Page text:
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"Mice and Men" - How Does Steinbeck Create Mood and Atmosphere in the 'Shooting of Candy's Dog' Scene?

  • Date Submitted: 10/27/2015 12:38 PM
  • Flesch-Kincaid Score: 65.9 
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Steinbeck uses various techniques to create tension in the ‘Shooting of Candy’s Dog’ scene. These techniques create suspense between the characters and between the reader and the scene. Steinbeck’s main intent is to create tension in this scene and have the readers on the edge of their seat. This scene comes in the middle of the book just after Lennie gets his pup from Slim.

This scene is foreshadowed at the start of this chapter when Carlson wants to shoot the dog because he is “all stiff with rheumatism”. Carlson fails at this point but we realize that the dog will die soon. The death of the dog is also foreshadowed when Lennie gets his new pup. This makes us realize that the older dog will be ‘traded’ for the younger pup. There is also contrast in the dog’s owners. Candy is old and about to lose his dog whereas Lennie is young and has just received a new pup. The audience are manipulated to think that the worse will happen and from that point tension is built as we wait for the inevitable.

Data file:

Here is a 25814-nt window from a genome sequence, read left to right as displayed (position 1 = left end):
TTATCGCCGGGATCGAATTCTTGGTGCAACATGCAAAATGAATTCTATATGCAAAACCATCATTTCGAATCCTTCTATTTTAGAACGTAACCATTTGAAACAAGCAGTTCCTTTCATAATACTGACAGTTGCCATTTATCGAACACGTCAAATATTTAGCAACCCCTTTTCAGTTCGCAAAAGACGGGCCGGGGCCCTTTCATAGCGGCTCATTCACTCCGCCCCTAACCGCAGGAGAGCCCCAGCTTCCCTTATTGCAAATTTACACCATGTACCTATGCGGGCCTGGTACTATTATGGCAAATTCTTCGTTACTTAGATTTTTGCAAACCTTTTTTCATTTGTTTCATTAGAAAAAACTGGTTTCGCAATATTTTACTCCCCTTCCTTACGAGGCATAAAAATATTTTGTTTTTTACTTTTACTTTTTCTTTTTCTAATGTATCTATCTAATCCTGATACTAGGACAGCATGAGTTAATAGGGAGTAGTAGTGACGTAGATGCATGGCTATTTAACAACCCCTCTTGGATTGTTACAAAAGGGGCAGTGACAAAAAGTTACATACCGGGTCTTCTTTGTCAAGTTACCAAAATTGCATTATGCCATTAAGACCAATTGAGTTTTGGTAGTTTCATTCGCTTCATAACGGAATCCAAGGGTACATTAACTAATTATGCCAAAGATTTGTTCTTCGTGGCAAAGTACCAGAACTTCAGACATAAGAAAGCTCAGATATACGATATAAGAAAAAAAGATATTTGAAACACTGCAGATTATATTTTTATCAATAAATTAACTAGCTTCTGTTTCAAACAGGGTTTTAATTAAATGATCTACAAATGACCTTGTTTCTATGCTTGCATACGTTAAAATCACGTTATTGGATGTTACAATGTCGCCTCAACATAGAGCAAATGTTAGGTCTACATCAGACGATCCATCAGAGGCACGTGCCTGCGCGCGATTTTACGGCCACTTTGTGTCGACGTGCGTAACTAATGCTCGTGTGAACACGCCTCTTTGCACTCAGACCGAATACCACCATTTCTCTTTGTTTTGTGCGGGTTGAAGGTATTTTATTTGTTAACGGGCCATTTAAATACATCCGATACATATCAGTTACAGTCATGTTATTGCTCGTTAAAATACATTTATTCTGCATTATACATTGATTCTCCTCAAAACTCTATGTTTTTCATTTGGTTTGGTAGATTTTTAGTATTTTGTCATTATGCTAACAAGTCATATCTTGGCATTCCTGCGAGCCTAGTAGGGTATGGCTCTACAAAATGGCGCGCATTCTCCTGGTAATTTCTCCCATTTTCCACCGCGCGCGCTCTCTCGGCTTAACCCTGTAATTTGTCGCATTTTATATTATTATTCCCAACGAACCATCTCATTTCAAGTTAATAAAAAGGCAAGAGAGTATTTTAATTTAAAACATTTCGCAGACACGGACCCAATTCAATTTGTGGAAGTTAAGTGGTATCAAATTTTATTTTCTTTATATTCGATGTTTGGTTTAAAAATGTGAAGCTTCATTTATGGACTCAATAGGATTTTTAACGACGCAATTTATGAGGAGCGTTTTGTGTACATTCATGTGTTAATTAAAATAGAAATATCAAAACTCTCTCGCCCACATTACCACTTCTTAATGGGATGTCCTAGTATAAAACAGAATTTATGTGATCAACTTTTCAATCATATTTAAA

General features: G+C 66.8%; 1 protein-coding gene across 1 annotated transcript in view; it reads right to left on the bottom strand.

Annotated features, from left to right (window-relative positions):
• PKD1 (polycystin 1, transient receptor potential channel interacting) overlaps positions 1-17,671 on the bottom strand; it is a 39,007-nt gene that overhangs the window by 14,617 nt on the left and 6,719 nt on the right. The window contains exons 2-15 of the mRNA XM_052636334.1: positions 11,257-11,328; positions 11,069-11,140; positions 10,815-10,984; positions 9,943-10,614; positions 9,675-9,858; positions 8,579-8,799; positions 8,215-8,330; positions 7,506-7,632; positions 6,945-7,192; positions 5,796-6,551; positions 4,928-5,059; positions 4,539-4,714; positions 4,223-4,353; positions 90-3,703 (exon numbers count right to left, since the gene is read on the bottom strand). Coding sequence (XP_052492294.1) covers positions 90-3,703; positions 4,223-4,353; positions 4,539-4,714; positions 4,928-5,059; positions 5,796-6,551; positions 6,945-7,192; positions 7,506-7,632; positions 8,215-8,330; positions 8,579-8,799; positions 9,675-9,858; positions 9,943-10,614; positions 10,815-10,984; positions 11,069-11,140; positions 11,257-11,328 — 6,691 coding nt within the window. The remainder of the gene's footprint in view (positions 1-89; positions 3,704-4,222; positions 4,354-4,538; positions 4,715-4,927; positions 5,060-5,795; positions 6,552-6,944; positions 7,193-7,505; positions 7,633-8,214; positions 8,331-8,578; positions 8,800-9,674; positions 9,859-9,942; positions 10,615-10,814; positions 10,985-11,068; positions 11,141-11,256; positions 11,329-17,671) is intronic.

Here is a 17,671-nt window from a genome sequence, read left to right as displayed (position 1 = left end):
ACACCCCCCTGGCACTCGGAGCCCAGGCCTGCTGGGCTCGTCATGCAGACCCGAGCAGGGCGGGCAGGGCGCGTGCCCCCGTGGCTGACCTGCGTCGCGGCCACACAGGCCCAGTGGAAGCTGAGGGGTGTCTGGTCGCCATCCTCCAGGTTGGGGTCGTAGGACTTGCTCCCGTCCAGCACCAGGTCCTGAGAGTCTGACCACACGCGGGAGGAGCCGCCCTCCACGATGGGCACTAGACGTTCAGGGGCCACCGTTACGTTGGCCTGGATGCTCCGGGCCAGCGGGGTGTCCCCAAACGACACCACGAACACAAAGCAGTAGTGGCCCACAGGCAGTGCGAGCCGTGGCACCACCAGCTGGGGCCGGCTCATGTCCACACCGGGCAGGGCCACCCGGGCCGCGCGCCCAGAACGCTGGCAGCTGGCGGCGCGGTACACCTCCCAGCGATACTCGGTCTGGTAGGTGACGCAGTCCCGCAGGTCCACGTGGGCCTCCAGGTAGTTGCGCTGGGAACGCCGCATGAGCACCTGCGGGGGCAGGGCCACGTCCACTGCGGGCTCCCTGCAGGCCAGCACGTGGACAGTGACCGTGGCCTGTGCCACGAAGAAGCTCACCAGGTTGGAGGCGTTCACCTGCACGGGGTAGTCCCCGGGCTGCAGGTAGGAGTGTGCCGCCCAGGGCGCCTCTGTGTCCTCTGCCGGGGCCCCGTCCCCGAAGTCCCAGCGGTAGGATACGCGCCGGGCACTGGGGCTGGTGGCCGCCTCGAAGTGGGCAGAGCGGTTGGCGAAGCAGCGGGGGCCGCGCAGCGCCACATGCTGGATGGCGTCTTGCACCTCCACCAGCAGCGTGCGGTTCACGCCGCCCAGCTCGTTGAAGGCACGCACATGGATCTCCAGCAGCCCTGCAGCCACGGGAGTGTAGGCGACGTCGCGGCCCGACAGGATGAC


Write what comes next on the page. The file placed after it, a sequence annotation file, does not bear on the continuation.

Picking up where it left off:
Steinbeck uses Silence to great effect in this scene along with the feeling of foreboding.

The first technique used by Steinbeck is that of the use of Adverbs. Once Carlson has taken out Candy’s dog to shoot him, there is a very subdued and tense atmosphere. Candy is feeling very upset about the fact that his dog has been taken away to be shot which is the reason that he lay ’rigidly’; George is being careful of Candy’s feelings and shuts the door 'gently’. When Slim talks ‘loudly’, it is to fill the silence that is created as the men wait for the inevitable shot but because the silence is so strong, a tense atmosphere is created that keeps the characters silent until the shot and therefore increasing the silence even more.

Steinbeck uses repetition puts emphasis on the mood, making the silence into an almost
physical presence, an extra person in the room, because its presence is so tangible. He does this firstly through the many repetitions of the words ‘silent’...

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